Again, like Features, you may have more than five, but you should have at least five.
Benefits are what your reader/book-buyer will gain by buying and reading your book. Benefits differ from Features, but they are linked together.
In Writing Copy for Dummies (Wiley, 2005, pg. 21), author Jonathan Kranz describes Benefits this way:
Benefits are what the product or service does for the owner or user. They are, therefore, much more important than features because they include a what’s-in-it-for-me motivation. They’re active qualities and are almost always verbs, adverbs, or verbal phrases. They save people time and money, protect them from foul weather, alert them to danger, make them look younger and sexier, and so on. You can say that the pencil gives you the following benefits:
- Its bold color makes it easy to find on a cluttered desktop.
- Its ridged shape prevents it from rolling off your desk.
- Its built-in eraser helps you correct mistakes in a flash.
You may notice that…the pencil’s benefits are intimately related to its features. In fact, I took each feature and uncovered its value—what the pencil does for people that makes it worth buying…
…transforming features into benefits is easy. For any given feature, ask, ‘What does this do for my customer?’ The answer is the benefit. For example, consider the call-waiting feature on your phone. What does it do for you? It alerts you to incoming calls, even when you’re on the line with someone else. The benefit: You never miss a phone call.”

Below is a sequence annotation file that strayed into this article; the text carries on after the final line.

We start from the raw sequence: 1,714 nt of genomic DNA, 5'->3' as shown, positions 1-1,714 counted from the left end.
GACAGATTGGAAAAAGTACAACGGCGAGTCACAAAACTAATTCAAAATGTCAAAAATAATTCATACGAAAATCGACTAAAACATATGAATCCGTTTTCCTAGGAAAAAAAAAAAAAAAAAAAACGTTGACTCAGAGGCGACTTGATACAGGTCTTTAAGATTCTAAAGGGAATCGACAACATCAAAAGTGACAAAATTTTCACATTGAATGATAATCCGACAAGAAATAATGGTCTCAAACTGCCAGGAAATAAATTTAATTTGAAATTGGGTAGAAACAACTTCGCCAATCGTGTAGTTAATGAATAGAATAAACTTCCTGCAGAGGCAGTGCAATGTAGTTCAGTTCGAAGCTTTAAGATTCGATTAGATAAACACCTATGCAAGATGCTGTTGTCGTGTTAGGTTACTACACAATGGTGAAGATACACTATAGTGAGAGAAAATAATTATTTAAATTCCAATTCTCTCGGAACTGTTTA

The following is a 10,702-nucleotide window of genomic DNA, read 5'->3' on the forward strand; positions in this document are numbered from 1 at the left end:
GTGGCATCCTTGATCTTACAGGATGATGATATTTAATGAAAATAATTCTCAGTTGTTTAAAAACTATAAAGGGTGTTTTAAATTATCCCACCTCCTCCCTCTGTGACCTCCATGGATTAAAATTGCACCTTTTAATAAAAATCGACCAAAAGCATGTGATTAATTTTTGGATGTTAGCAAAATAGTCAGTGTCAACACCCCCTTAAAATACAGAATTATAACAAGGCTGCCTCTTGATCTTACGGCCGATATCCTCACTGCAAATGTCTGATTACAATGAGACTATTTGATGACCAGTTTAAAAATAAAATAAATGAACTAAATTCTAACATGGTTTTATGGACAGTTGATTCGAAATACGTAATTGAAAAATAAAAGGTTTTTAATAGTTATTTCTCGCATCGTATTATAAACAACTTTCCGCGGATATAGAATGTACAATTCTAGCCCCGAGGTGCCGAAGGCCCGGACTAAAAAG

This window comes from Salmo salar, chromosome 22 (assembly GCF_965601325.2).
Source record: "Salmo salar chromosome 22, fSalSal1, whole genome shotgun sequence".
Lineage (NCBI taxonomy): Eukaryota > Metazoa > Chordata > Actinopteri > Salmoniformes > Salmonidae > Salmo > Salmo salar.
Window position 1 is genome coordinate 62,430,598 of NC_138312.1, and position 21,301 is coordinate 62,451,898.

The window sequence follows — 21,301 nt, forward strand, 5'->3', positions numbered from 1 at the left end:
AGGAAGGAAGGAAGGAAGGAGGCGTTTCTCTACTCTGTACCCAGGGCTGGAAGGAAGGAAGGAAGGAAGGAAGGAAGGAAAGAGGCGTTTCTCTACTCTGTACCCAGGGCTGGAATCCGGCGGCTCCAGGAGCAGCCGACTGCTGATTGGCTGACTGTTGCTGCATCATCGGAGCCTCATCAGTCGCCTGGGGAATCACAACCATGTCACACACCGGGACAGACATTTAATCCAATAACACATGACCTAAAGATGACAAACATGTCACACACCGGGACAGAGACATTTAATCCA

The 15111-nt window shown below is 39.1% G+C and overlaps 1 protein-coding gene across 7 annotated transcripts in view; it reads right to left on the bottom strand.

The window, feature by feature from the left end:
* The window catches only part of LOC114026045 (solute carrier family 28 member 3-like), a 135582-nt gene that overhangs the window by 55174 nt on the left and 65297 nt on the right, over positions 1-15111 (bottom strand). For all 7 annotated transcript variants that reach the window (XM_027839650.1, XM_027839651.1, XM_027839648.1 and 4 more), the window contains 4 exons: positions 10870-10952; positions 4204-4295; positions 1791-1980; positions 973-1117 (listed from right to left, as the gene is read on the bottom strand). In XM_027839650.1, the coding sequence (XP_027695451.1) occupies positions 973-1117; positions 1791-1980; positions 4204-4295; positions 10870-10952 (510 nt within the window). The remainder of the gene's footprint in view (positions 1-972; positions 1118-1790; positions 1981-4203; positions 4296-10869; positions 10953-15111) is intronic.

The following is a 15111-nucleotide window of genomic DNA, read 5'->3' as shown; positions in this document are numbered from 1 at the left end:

In her book, The Mom Inventors Handbook (McGrawhill, 2005, $16.95, pg. 15), Tamara Monosoff give this information about a product’s benefits:
“List your product’s benefits. According to the American Heritage Dictionary, a “benefit” is “something that promotes or enhances well-being; an advantage.” In other words, what does this product solve? How can it help someone in his or her daily life? The TP [toilet paper] Saver™ packaging states the following benefits:
- Prevents your child or pet from unrolling toilet paper
- Reduces the risk of paper ingestion
- Saves paper, money, and the environment
I took the five Features I listed for my book, Dear America, and came up with these five Benefits:
- Get ten helpful tips to help you or a friend through the loss of a loved one.
- Understand or explain the story of the Bible from Genesis to Revelation in five easy steps.
- When you’re ready to accept Christ, here are words you can follow as an example.
- Discover answers to some of your questions about Muslims, their faith, and how it is different from Christianity.
- Learn ten tips to help you start reading and understanding the Bible.
Your Benefits will link in to the first of the “3 Big Questions” we discussed earlier: What need does your book fill, what problem does it solve, or what desirable thing does it help your reader obtain?
What Benefits does your book or proposed book have? List them.